(curatorial text for Homo Ludens Ludens, April – September 08, Laboral, Spain)
“All creatures live in a world of strong feelings and are dominated by those feelings. We constantly seek to manage the variable contingencies of our lives for success over failure for life over death. Play it self maybe a model of just this everyday existentialism.”
Brian Sutton-Smith (1997/2001:228)
“The goal of play”, the Situationists were stating in their Contribution to a Situationist Definition of Play in 1958, “must be at the very least to provoke conditions favourable to direct living.” Back in the ‘60s, play was considered by the situationists a decisive factor that could eliminate competitions and hierarchies, bring in passion and desires, and emphasize people’s subjectivities. “Only play can deconsecrate, open up the possibilities of total freedom. This is the principle of diversion, the freedom to change the sense of everything which serves Power;” (Vaneigem 1967) Some decades later, the total invasion the situationists were hoping for, partially happened in an unforeseen way, with play being present in many sectors of our lives, used as a tool, as a platform, as a medium. Play’s expansion can not be doubted but its freedom can be seriously questioned. Play today is enclaved in various politicised and commercialised forms that are considered influential to our culture. But does play itself has the power to change structures and provoke changes in our contemporary times?
Giorgio Agamben considers play a most important element in culture, explaining that it is the only one that can profane what is considered sacred. It can liberate humanity from the “sacred”, without negating it. It can profane the “sacred” without destroying the myth behind; it does not simply politicise. And if play is to cause changes and form our lives in better ways, this would be through its capacity to be an act of profanation by itself. But, unfortunately, this tendency according to Agamben is in decline and the need to regain it is a political necessity (Agamben 2006 : 127).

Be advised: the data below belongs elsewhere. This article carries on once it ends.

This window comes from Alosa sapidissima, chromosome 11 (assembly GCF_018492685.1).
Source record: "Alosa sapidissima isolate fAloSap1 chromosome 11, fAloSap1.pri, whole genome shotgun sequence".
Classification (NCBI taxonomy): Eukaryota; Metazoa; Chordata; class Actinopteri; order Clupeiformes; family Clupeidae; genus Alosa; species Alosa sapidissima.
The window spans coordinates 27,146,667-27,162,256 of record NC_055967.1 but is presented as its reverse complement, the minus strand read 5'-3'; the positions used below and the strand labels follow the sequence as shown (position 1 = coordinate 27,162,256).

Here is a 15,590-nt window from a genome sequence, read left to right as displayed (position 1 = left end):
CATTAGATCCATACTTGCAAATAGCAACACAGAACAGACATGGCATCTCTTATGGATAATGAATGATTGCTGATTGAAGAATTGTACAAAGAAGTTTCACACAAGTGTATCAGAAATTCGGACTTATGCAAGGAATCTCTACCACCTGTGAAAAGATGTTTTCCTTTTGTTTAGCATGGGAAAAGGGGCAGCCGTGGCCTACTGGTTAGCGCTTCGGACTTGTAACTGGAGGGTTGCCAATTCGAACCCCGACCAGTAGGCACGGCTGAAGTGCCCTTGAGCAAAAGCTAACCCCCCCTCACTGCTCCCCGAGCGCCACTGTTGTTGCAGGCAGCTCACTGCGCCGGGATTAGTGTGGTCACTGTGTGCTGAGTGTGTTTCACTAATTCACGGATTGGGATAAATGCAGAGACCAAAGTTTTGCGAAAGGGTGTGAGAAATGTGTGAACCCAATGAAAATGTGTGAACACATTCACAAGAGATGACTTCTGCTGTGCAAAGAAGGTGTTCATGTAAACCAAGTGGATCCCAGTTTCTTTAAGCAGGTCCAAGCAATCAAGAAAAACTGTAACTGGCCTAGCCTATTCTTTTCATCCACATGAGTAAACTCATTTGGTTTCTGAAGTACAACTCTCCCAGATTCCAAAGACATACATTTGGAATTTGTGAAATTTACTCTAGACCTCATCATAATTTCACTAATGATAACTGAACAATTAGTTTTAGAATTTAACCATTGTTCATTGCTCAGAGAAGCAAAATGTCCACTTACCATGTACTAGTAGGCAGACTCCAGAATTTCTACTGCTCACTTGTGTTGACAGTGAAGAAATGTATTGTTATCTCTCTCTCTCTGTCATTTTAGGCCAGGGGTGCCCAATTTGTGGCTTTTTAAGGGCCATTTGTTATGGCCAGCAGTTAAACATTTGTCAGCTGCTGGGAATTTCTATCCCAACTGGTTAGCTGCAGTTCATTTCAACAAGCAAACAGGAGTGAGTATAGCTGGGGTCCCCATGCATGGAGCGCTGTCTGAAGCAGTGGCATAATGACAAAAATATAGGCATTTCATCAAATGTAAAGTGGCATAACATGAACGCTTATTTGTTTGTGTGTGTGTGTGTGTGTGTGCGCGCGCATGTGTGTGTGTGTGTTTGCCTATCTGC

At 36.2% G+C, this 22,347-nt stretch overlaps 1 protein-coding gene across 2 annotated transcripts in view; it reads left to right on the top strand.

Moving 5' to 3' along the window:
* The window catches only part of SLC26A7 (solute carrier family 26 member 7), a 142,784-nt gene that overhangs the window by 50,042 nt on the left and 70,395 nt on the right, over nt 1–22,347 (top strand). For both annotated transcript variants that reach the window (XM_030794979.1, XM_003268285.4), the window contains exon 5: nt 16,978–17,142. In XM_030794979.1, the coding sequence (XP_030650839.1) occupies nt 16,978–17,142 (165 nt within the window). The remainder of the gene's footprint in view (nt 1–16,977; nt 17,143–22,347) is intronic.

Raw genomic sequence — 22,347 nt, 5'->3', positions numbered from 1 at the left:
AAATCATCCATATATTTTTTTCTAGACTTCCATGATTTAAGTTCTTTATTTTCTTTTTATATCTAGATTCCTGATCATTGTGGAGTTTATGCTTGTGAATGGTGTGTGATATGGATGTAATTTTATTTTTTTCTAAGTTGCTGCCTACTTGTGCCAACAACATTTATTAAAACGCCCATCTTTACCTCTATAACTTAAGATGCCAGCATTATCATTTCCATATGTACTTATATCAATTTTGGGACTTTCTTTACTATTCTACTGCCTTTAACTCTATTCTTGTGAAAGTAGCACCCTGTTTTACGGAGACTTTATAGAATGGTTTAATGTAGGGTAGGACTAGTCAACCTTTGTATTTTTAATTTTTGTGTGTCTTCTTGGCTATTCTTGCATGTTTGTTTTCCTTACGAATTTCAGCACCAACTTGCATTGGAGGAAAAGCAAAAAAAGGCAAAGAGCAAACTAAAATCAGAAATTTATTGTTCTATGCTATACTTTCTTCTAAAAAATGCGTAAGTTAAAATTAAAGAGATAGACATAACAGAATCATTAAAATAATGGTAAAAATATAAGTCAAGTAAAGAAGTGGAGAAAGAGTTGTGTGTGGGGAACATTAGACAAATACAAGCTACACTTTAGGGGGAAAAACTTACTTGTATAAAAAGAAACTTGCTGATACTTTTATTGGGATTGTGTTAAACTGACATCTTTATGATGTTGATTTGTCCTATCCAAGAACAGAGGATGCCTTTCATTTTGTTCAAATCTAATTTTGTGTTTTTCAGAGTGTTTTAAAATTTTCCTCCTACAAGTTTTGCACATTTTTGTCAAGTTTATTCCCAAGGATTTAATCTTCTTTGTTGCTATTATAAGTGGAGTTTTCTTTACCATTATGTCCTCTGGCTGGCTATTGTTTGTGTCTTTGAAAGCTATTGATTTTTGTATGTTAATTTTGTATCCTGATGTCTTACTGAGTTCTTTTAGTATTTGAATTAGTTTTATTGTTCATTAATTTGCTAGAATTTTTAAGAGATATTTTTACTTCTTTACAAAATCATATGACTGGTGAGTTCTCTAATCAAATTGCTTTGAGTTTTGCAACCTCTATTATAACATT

What are the conditions of play today? Can it seriously play a role in our everyday lives? Who could re-attribute its capability to profane?
There have been many definitions of play from different disciplines and orientations. Sutton – Smith in his book The Ambiguity of Play refers frequently to Mihail Spariosu who had called play “amphibolous” describing a basic disagreement between the Western philosophers over whether play is an orderly and rule- governed affair according to the common western society norms, or a chaotic, violent and indeterminate interaction of forces, according to some more modern approaches (Sutton Smith 1997/2001: 80). Roger Caillois had also seen two poles in play, but as a continuum where diversified forms could be set. On one extreme we find “paidia”, an “indivisible principle”, common to diversion, turbulence, free improvisation and carefree gaiety which is manifested by uncontrolled fantasy. At the other end, we find “ludus”, bound with “arbitrary, imperative and purposely tedious conventions”. The more the “frolic and impulsive exuberance” of paidia is “disciplined by an inversed tendency to its anarchic and capricious nature”, the more play approaches ludus (Caillois 1958/2001: 13).
The Western European thought mostly followed the rationalistic common pattern and embraced the politicized, ruled form of play surpassing its anarchic and vivid features. This can be easily seen by the well known definitions of Huizinga and Caillois who, although they described play as free and unproductive activity, still insist on its dependency on the rules and its separation from everyday life. (Caillois 1958/2001: 43, Huizinga 1955: 13)
Is it play or game?
The old scholars, Huizinga and Caillois, did not especially differentiate the two terms. It seems that the rules that institutionalised play gave form to games. Play appears to be the idea, the notion, the anarchic and spontaneous basis, the activity based on fantasy, what Caillois called paidia, as Plato and Aristotle first put it. Accordingly, games seem to be the expressions and the forms of play that are governed by rules, demand discipline and form hierarchies, need a constraint space and time, reflecting more the ludus element. Generally, one could assume that play as a notion precedes games – it is their presupposition; it is the play ‘instinct’ that inspires the formation of forms. (Huizinga in Wark 2007: 181)